The Akilam-based theology is not a constant one since it deals with the whole events right from the creation to the end. It undergoes different theologies from polytheism to monotheism and monism, though monism is the final and overall focus point for the present yuga. It is viewed closely to the mythical events that take place at various ages and so it changes often. Monism in the beginning (creation), polytheism till the end of Dwapara yuga, then some sort of henotheism till the advent of Vaikundar; and then on monism again. All these changes are closely tied to the appropriate mythical events and so all stories related to these changes should be known in detail to understand the evolution of the philosophy of Akilam through the ages.
Also since from the incarnation of Vaikundar all previous individual God-heads are surrendered and assembled within Vaikundar, then onwards he is the responsible one for the activities of all god-heads. All the works to be done by them will be performed by Vaikundar. So it is unavoidable to know about the nature, quality and powers of all those god-heads to understand the quality and power extension of Vaikundar. So again the details of those surrendered god-heads to be collected from the Hindu texts. But if Akilam has any different ideas about any particular event or any origin of God-heads, mentioned elaborately in Hindu texts, then it will be found in detail in Akilam. And so for that, Akilam forms the foremost source and need not be referred from previous Hindu texts.
Many, almost all philosophical concepts from Hinduism are found in Akilam. Some of them are completely accepted, some are regenerated while some others are rejected by omitting. Most of the Hindu concepts are just found mention in Akilam with merely their name and the rest with their details left to be collected from the Hindu texts. Some of them are regenerated by giving different ideas. It includes the concepts, Yuga, evil, Moksha, Maya (Kali) etc. Several other concepts such as Tatvas, Kosas, Chakras, Karma, reincarnation, Sariyai, Kiriyai, Yoga etc. are accepted.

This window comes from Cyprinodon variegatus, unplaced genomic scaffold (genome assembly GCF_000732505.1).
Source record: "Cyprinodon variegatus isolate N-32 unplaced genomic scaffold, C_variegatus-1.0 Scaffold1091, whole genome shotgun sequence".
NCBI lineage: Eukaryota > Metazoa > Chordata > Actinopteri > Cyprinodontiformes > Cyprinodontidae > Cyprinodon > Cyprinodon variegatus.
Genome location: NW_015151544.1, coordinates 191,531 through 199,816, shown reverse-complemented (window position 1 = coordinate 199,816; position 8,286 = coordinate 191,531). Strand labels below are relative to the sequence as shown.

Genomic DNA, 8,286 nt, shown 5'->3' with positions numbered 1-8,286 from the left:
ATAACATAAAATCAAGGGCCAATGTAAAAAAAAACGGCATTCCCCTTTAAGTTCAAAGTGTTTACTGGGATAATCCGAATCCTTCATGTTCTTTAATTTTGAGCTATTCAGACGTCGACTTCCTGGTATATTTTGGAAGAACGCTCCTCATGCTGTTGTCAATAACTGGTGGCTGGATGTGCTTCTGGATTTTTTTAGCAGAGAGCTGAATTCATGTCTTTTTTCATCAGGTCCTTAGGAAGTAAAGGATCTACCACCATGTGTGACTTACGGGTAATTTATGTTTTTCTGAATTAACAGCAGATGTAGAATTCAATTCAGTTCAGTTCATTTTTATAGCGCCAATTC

However, Akilam maintains the rejection of all previous scriptures throughout but knowledge about several basic concepts from them are important to understand Akilam. So generally it was considered that, once a particular event or concept which is needed is not found well-described in Ayyavazhi scriptures such as Akilattirattu Ammanai or Arul Nool, (as detail as in Hindu scriptures) and instead simply have quoted it with their names, then that particular conception is accepted as in Hindu scriptures for religious studies. But when the idea of a particular notion of Akilam differs very much from Hindu scriptures, that particular thing is deeply described. However, in a particular thing if both Akilam and Hindu scriptures have different ideas, then that of Akilam only is accepted. There is also a view that Akilam is a guideline to follow the Hindu scriptures.
- Tha. Krushnanathan, (2003), Ayya Vaikundar Vazhvum Sinthanaiyum, Thinai Publications.
- R. Shunmugam, (2000), Nadar Kulathi Narayanar Avataram, Nadar Kuladeepam Publications.
- Ari Sundara Mani, (2003), Akilathirattu Ammanai Parayana Urai, Ayya Vaikundar Thirukudumbam Publications.
- C. Thamizh, Raj, Ayya Thunai (Ayyavazhi Tamil Monthly), March 2003 Edition.
- G. Patrick, (2003), Religion and Subaltern Agency, University of Madras.
- R. Ponnu, (2000), Sri Vaikunda Swamigal and the Struggle for Social Equality in South India, Ram Publishers.